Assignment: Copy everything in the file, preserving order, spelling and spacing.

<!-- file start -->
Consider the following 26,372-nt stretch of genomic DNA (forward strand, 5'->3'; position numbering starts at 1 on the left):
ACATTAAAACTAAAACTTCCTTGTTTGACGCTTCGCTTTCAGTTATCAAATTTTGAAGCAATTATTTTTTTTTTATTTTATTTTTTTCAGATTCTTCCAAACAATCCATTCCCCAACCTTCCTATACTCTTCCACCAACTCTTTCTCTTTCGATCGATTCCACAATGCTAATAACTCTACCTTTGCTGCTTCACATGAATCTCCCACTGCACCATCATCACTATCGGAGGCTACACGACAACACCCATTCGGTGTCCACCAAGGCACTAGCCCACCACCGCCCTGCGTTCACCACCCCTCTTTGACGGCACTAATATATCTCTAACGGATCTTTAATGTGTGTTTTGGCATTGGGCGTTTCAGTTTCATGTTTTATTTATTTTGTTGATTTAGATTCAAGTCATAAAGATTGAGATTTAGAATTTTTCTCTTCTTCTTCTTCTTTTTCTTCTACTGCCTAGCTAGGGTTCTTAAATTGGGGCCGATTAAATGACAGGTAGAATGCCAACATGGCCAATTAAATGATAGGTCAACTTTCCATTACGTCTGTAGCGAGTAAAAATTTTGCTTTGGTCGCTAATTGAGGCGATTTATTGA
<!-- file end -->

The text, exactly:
Consider the following 26,372-nt stretch of genomic DNA (forward strand, 5'->3'; position numbering starts at 1 on the left):
ACATTAAAACTAAAACTTCCTTGTTTGACGCTTCGCTTTCAGTTATCAAATTTTGAAGCAATTATTTTTTTTTTATTTTATTTTTTTCAGATTCTTCCAAACAATCCATTCCCCAACCTTCCTATACTCTTCCACCAACTCTTTCTCTTTCGATCGATTCCACAATGCTAATAACTCTACCTTTGCTGCTTCACATGAATCTCCCACTGCACCATCATCACTATCGGAGGCTACACGACAACACCCATTCGGTGTCCACCAAGGCACTAGCCCACCACCGCCCTGCGTTCACCACCCCTCTTTGACGGCACTAATATATCTCTAACGGATCTTTAATGTGTGTTTTGGCATTGGGCGTTTCAGTTTCATGTTTTATTTATTTTGTTGATTTAGATTCAAGTCATAAAGATTGAGATTTAGAATTTTTCTCTTCTTCTTCTTCTTTTTCTTCTACTGCCTAGCTAGGGTTCTTAAATTGGGGCCGATTAAATGACAGGTAGAATGCCAACATGGCCAATTAAATGATAGGTCAACTTTCCATTACGTCTGTAGCGAGTAAAAATTTTGCTTTGGTCGCTAATTGAGGCGATTTATTGA